AGEFI Luxembourg - Juin 2022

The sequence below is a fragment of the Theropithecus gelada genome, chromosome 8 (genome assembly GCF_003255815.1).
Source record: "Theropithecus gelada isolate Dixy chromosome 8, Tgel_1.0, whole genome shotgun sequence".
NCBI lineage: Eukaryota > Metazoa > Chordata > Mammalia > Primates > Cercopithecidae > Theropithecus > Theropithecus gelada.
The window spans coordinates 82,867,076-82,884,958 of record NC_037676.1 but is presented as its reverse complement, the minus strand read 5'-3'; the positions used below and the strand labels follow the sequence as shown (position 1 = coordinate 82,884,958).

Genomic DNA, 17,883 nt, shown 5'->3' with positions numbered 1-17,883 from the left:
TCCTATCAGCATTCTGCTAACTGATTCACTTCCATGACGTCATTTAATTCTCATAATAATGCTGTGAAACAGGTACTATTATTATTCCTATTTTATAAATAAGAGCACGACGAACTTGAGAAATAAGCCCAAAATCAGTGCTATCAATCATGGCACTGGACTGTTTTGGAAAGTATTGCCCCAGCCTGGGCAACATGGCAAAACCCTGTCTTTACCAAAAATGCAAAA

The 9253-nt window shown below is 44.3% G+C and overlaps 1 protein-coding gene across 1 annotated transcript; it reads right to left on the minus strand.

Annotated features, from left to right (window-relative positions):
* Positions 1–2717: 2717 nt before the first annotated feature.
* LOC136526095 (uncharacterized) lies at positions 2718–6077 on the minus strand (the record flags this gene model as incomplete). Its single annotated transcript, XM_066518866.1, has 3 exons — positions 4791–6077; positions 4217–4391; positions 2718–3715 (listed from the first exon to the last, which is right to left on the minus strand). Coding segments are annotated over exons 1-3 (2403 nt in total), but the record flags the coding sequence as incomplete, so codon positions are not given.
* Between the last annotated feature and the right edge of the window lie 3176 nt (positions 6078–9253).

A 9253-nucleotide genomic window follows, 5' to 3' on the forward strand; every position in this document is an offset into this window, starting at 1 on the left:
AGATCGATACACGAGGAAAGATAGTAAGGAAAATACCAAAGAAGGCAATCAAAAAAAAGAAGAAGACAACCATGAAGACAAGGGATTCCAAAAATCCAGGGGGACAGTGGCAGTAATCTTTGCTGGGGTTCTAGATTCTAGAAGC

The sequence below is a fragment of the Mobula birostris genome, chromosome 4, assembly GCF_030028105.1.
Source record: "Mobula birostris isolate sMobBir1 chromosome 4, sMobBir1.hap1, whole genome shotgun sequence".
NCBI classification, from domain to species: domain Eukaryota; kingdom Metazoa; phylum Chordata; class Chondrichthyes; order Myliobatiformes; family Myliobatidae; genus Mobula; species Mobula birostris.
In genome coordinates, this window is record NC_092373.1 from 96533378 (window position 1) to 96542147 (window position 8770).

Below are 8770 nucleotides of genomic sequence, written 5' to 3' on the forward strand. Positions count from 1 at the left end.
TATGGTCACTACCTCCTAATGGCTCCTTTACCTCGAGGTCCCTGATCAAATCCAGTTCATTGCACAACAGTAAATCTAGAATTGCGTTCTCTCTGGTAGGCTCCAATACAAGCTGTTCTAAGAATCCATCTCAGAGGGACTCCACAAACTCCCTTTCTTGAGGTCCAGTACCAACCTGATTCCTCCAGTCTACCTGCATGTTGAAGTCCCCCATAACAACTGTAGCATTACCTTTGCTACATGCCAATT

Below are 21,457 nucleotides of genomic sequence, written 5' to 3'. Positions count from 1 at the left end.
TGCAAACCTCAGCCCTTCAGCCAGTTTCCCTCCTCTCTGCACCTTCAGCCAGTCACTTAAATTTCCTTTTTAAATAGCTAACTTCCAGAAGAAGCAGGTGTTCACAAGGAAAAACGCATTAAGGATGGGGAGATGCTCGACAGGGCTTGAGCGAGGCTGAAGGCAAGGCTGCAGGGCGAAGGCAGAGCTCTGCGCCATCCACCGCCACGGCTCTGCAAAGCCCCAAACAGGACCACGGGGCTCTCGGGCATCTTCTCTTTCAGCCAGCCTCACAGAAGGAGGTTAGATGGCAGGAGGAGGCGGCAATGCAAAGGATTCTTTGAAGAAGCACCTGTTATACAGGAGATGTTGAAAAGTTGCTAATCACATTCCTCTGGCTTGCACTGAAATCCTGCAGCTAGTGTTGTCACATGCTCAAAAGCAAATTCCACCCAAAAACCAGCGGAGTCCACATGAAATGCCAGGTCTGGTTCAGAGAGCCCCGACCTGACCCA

AGEFI Luxembourg 18 Juin 2022 Fonds / ESG T he last weeks have been tough for the crypto-currencymarket and its investors: Bitcoindropped bymore than 50%sinceNovember 2021 and theworldhaswitnessed the crash of the Luna coin and its blockchainTerra inMay. In the last twelvemonths, despite uncertainty inherent to the cryptoworld, succes- sive venture funds dedicated to cryptos have continuously increased in size. AndreessenHorowitz (a16z), a venture capital house known to be one of the early crypto investors, is topping the charts after raising 4.5 billionUSdollars for two newfunds. Crypto funds aremore about technology than currency Investors may be familiar with cryp- tocurrencies but volatility and uncontrolled changes in prices that have been observed on the cryptomar- ketlookincompatiblewithanormalprivateequityor venturecapitalinvestmentapproach.However,cryp- tocurrencies alone are only the tip of the iceberg: the blockchaintechnology,beingthebackbonebehindall cryptocurrencymechanisms and known to be a real gamechangerforyears,turnsouttohaveapplications outside of the currencies’ world. For example, theWeb3, the successor of the goodold Web 2.0 commonly used by millions, is based on blockchain, andgives rise to the creationof hundreds of start-upcompanies. Therefore, the appetite of ven- ture capitalists appears more clearly, as they would like to reiterateWeb 1.0 and 2.0 success stories. Another example is decentralized finance (DeFi), a new financial technology also based on blockchain removing financial institutions from the equation when it comes to financial instruments and services, such as lending or trading by introducing a new online-based decentralized model with reduced dependance on centralized financial intermediaries. In 2021, blockchain is gained investors’ confidence worldwide.EnormousgrowthinthenumberofNFT transactions and funding for crypto exchangesmade headlines; notably, Coinbase has been publicly listed and FTX raised nearly 1.5 billion US dollars in deal value last year. In Europe, venture capital funds investing in Web3 andDeFi arebackedbymajor institutions suchas the European Investment Fund, showing that the crypto andblockchainworld is not a niche anymore. Blockchain at the heart of newways of investing Following the growth of Web3, NFTs and DeFi, investors are also starting to look around for new ways of investing aside fromdebt and equity deals. When investing in companies developing business around decentralized technologies, why are they not also investing in a decentralized manner through blockchain? Over the past years, tokenization using blockchain technology tocreate fractional digital shares of assets has started to become popular. For example, RealT, a US-based real estate company, offers fractional real estate investment in tokenized assets. Token- owners collect their revenue portion from the total income generated by the asset. The lastmonths have seen the rise of non-traditional investments approaches and among others Decentralized Autonomous Organizations (“DAOs”). DAOs are to some extent similar to part- nerships but ruled by blockchain-based smart contracts rather than by a Limited Partnership Agreement (“LPA”). Instead of shares, tokens with various governance rights canbe issued to the inves- tors through security token offerings (“STOs”). The blockchain source code is the equivalent of the ArticlesofIncorporationortheLPAofthetraditional worlddefining the rules of thegame. The codeof the blockchain also becomes the central organization tracking each investor’s contribution and allocating governance rights proportionally or based on the rules definedwhen setting up the code of theDAO. The main objective of an investment DAO is to raise money from investors without intermediary to finance projects. Many early-stage companies are launching their ownDAOto attract investors in sup- portingtheirgrowthoutsideofthetraditionalventure capital channel.Aurora, a European-based company developingsolutionsaroundblockchainisestablished as a regular corporation and launched aDAO that is usedtoraisemoneybutalsoforgovernancepurposes withvotingcommitteessuchasboardsofdirectorsor meeting of shareholders of the traditionalworld. Despite being very new, DAOs appear to have the potential to become an effective tool for the venture capital industry or even an alternative to it to finance innovative projects thanks to the flexibility of the model and limited administrative burden. HowwouldDAOs impact alternatives and venture capital? Investingindisruptivebusinessesinadisruptiveway using blockchain technologies is tempting and raises the question of howDAOswill impact thewell-esta- blishedworldofinvestmentfundsspecializedinalter- natives andmore particularly inventure capital. As for the example ofAurora,more andmore early- stage companies are being created using a well- known corporate formandonce set up launch their DAOs in parallel. Initial investors can enter into a sharedpurchase agreement in the corporationwith options to receive a pre-determined number of security tokens once the DAO is up and running. The legacy corporate entities remain but the intrin- sic value is in the DAO. These hybrid strategies consisting ofmixing equity and security tokens are becoming progressivelymore common in the ven- ture capital industry. It is also worth mentioning that tokens can be exchanged or traded through online platforms, thereby increasing the liquidity for private assets that are usually seen as an illiquid asset class. In this context, it is likely that companies in the future will have less equity andmore tokens to offer to investors.Maybe the next successful star- tupwill be establishedas aDAOrather thana regu- lar corporation. In addition to being considered at investment level only, the door might also open to use DAOs as investment vehicles. As a matter of fact, an invest- ment fund could be considered as an example of a DAO: investors collectivelyenter a fund that collects capital from them to invest in target companies fol- lowinganinvestmentpolicyforthepurposeofgene- rating a financial return for these investors. Due to the broad definition of what an Alternative Investment Fund (“AIF”) is under the Alternative Investment FundManagersDirective (“AIFMD”), it cannotbeexcludedthatDAOthemselvescouldeven be qualified asAIFs one day. Despite the trendbeingpositive,withDAOsgaining presenceinthecapitalizationtablesofstart-ups’finan- cingrounds,only3%ofthelargestalternativeinvest- ment’sfirmshaveinvestedincrypto-relatedordigital assets as per EY’s 2022Global Private Equity Survey. However, digital assets and therefore DAOs will continue to be an area that many alternative invest- ment firmswill consider going forward to the extent thattheseassetsarebecomingmoreandmoremains- tream.Thesurvey’sresultsalsoshowthatmostfirms remaincautiousastheymonitorhowregulatorstreat digital assets froma legal and regulatory standpoint. Regulatory challenges and risks remain The regulatory framework surrounding cryptos and digitalassetsisbeingbuiltwithongoingeffortsworld- wide. Many challenges remain on how these assets aredealtwithbytraditionalAIFscustodians or simply in terms of legal recognition. In late 2021, theEuropeanSecurities and MarketsAuthority (“ESMA”) added in itsAlternative Investment FundsMana- gementDirective (“AIFMD”)Q&Athat funds investing into crypto assets are to be considered as AIFs as long they are following their investment policy and comply with the AIFMD. Still at European level, the European Commission's forthcoming Markets in CryptoAssets(MiCA)regulation,which aims to create a framework for all digitalassetsnotyetcoveredby European directives or regulations, is expec- ted to see its first appli- cation in 2024. In Luxembourg, the CSSF recently issued whitepa- persandguidanceonvirtualassets providing clarifications on the expected level of due diligence, related internal especially for banks and for funds and their managers falling into the scope of the AIFMD. Unfortunately, there is no explicitmentionofDAOsneitherintheEuropeannor CSSF’spublicationsyet.Currently,onlytwoUSStates (VermontandWyoming)giveDAOsofficialrecogni- tionwith the possibility incorporate and register as a regular company or corporation. Allinall,notwithstandingtheirincreasingpopularity, the road still seems very long for DAOs to become mainstream. Themain issue is the lack of clear regu- latory framework. Although security tokens are governed by regulatory frameworks applicable to securities as these are qualifying as financial instru- ments, many gray zones remain on the legal status of DAOs. AndreessenHorowitz (a16z) as one of the largest investors in the crypto world issued a publi- cationonthechallengerelatedtothelegalframework ofDAOs.Ithighlightsthecriticallegalmattersrelated to DAOs, mainly the absence of country of jurisdic- tion,uncertaintyonthestatusofthelegalpersonality and tax reporting or potential liability for DAOs’ members. Currently, none of these points are yet regulated asmany others in the crypto-assetsworld. Finally, one cannot underestimate the cybersecurity risk andmust bear inmindwhat happened in 2016 with “TheDAO”whichwas the first DAO to act as a venture capital fund and raised more than 150 million US dollars – but 50 million got stolen by a group of hackers. Currently, uncertainty remains, and the DAO envi- ronment is far from perfect. Nonetheless this new form of organizations is one of the most innovative concepts that have been designed with the block- chain. It has clearly the potential of disruptingmany well-establishedbusinesses.Thequestionistherefore not whetherDAOswill have an impact on business, but how to safely navigate this coming revolution while seizing the opportunities. Laurent CAPOLAGHI, Partner, Private Equity Leader Pierre-Yves AMÉ, Senior Manager, Private Equity Romain SWERTVAGER, Partner, TMT & Fintech EY Luxembourg What will the future hold for crypto funds? A s Thibaud Clisson, Cli- mate Change Lead, BNP ParibasAsset Manage- ment, explains, the window to limit the global temperature rise to 1.5C is closing fast, but there are investable solutions that can keep it within reach. - Existing climate policies are critically insufficient to reach the goals of the Paris Agreement on climate change and would lead to a temperature rise of 3.2C by 2100 - Annual greenhouse gas (GHG) emis- sions continued to rise between 2010 and 2020, and are now reaching their highest level ever in human history - On the current trajectory, the remai- ning 1.5C carbon budget (500 Gt) is likely to be exceeded before the end of the decade. These are just some of the headline sta- tements from the Intergovernmental Panel on Climate Change’s (IPCC’s) latest report on climate change mitiga- tion. The near 3.000 page document, like preceding reports on climate change science and climate change impacts, gives a clear message on the need for us to take climate action. Acritical situation The IPCC says that tomeet 1.5Cwith no orlimitedovershootoftemperatures,car- bon emissions (CO2) need to peak by 2025, fall by43%by2030 from2019 levels and hit net-zero in the early 2050s. This doesn’t mean we can rest on our laurels until 2025. The quicker we start bending downtheglobalemissionscurve,thebet- ter.While theannual growthratehas slo- wed slightly over the last decade, emis- sions have still risen across all main sec- tors of society. More ambitious policies and structural changes are needed to combat climate change. The report stresses the importance of ‘rapid and deep’ emissions cuts in the energy sector. Energy efficiency gains havenotbeenenoughtooffsettheincrea- sedeconomic activity inall areas that rely on energy. It is also critical to reduce methane emissions from energy and other sectors – the IPCC says that global methane emissions need to fall by 34% by 2030. The IPCC stresses the risk of stranded fossil fuel assets could amount toUSD1-4trillionbetween2015and2050 if global warming is limited to 2C, with coal assets being most at risk, followed by oil and gas in the coming decades. Removing fossil fuel subsidies alone could cut emissions by up to 10% by the end of the decade, the report says. Overall, global coal consumption needs to fall by 95% by 2050 from a 2019 base- line, with reductions in oil and gas use estimated at 60%and 45%, respectively. There are solutions On the plus side, the report says the solu- tions to decarbonise, for example, the energy sector, are readily available and increasingly cost-effective. Solar power and lithium-ion battery production costs have fallen by 85% over the last decade, while wind energy costs have fallen by 55%over the same period. Policymakers are engagingwith the pro- blem. The steady growth in policies and laws targeting GHG emissions, which now cover around 53% of global emis- sions, have prevented5.9 gigatonnes (Gt) per year of CO2 entering the atmosphere over recent years, according to the report. Around20%ofglobalemissionsarecove- red by carbon pricing schemes. Separately, recent research has indicated that if all updated climate pledges made atCOP26aremet,warmingcouldbelimi- ted to 1.9–2C. On demand-side mitigation, measures that reduce the consumption of carbon- intense goods and services could cut glo- bal emissions by 40-70% by 2050, while reducingtheneedforCO2removal,relie- ving thepressureon landand improving humanwell-being. Food-related changes offer the greatest potential for emissions savings, followed by land transport, according to the report. Transforming the transport sector to reduce demand and increase public transport and the use of electric vehicles, will also be key, as will be investing in transport infrastructure. Although most of the pathways modelled in the report involveacertainamountofCO2removal to offset hard-to-abate emissions and cut CO2 levels after a small overshoot, it appears clear that major short-term reductions should lower the need for negative emissions technologies later, highlighting the importance of taking directactionnow.Whilethereportwarns policymakers and the private sector about the need for urgent action to tackle climatechange,italsohighlightsthesolu- tions available for investors to support efforts to reduce emissionsmorequickly. We believe the expense – reducing glo- bal GDP by a few percentage points by 2050 –would be dwarfed by the costs of dithering.Actionnowwould comewith substantial interrelated benefits in areas such as human health and sustainable development. Thibaud CLISSON, Climate Change Lead, BNP Paribas Asset Management Taking real action on climate change is more critical than ever